The Print Media's Use of Language to Cover Post-Election Violence: A Comparative Study of Two Kenyan Diary
Mwembi, Joseph Magena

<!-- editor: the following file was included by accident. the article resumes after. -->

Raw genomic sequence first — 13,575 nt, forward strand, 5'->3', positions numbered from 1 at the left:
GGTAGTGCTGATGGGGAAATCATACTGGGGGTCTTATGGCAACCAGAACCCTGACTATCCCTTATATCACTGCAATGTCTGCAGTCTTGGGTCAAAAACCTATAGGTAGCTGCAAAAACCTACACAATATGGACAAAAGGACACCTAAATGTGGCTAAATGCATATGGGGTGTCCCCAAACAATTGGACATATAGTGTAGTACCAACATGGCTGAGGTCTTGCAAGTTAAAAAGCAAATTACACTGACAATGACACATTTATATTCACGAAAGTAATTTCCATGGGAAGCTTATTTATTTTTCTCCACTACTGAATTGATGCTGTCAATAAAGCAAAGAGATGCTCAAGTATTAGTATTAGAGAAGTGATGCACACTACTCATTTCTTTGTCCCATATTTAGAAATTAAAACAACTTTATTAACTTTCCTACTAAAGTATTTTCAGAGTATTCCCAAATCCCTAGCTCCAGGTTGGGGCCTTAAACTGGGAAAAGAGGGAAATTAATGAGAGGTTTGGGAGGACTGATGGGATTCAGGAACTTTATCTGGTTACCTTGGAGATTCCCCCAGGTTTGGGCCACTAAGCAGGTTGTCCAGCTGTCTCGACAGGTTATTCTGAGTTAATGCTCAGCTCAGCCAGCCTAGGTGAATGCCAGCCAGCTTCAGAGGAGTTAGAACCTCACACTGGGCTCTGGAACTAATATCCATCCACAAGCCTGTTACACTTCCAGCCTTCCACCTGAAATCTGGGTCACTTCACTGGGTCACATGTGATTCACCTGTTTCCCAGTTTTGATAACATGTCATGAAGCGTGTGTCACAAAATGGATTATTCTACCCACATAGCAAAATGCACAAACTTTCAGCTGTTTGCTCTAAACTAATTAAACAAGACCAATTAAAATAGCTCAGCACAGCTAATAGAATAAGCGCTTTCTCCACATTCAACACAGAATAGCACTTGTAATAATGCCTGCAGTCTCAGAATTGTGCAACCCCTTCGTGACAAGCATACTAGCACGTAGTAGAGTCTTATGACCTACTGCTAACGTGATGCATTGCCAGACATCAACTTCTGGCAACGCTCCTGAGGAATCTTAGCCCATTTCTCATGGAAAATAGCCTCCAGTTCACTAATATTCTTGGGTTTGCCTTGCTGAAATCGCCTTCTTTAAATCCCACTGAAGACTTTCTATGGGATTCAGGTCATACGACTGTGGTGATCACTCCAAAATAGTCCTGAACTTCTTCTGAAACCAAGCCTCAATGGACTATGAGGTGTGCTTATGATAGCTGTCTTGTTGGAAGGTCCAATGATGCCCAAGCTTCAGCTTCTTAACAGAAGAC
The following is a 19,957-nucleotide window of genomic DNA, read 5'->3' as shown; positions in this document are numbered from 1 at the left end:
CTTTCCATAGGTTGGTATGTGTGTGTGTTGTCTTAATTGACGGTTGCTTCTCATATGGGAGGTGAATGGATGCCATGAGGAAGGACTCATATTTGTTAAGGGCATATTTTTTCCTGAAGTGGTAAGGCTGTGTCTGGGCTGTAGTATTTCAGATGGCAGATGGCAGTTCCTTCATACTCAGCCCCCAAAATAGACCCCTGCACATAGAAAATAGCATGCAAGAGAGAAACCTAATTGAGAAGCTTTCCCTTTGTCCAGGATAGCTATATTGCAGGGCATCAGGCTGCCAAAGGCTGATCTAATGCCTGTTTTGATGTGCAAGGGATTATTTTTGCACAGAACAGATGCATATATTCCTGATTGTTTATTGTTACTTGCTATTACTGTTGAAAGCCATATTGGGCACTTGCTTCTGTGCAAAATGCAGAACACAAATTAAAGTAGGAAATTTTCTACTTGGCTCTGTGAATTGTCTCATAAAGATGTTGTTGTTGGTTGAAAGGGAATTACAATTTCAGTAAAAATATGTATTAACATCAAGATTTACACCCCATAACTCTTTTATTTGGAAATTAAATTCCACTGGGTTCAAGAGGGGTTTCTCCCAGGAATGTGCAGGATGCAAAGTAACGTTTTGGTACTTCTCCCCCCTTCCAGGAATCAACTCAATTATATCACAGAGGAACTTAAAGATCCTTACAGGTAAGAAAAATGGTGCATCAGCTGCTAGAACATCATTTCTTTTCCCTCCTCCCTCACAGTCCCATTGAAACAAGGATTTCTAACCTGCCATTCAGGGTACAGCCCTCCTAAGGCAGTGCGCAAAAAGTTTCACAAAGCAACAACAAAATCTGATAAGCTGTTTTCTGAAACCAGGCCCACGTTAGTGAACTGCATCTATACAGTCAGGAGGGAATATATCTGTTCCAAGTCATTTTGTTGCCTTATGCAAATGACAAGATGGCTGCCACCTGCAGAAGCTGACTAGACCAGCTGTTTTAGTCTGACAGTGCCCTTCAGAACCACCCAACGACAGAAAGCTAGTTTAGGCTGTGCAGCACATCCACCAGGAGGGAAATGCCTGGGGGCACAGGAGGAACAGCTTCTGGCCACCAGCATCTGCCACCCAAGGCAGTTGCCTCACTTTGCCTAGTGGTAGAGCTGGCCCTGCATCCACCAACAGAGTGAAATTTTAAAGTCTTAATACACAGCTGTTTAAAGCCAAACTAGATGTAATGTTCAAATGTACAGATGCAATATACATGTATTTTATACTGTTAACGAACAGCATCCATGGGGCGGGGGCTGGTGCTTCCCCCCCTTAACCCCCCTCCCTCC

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This report presents a contrastive text-linguistic study of rhetorical differences between texts written by the 'journalese' of different cultural practices, but using as means of expression the same language: English. This was by describing the linguistic features of headlines used by the Daily Nation and The Standard to cover PEV as well as the linguistic feature similarities and differences in the news texts. The study also shows the discourse function of the linguistic features used by the two dailies to cover PEY. A descriptive research design is adopted for this study. Six news reports were purposively sampled for analysis. Only those articles of more than 350 words, authored by either the Nation or Standard team respectively and covering the same topical issue (post 2007- Election Violence) were considered. The study adopts an eclectic theoretical framework in which the genre theory, systemic functional grammar model, appraisal theory and Biber's (1988) model informed data analysis. Data was then discussed and the results presented through frequency tables. Generalizations and conclusions were made based on the findings of the study. This was an attempt aimed at contributing to research in Genre Analysis. It has emerged that expressions that imply and visualize violence characterized the writing of headlines making readers to visualize a grim picture of the PEV experience. Again, both dailies preferred the use of the past tense to indicate something of just how basic narration of past actions and events like PEV are in the news beats. Also, private verbs were never employed by the Daily Nation probably to distance the writers from expressing private thoughts, attitudes and emotions to their audience. On the other hand, The Standard employed private verbs probably to express private thoughts, attitudes and emotions to their audience. Finally, the choice between the active or passive voice emphasizes, minimizes or entirely omits the role of the participant in a sentence depending on how blame or credit is to be distributed among them. The study recommends that. genre-based teaching approach be adopted to instruct journalists by developing materials tailored on such an approach. This will go a long way in grounding the learner in the news writing community. This seems to agree with Kay and Dudley- Evans' (1998:310) assertion that a genre-based approach will enable the learner to enter a particular discourse community, and discover how writers organize texts.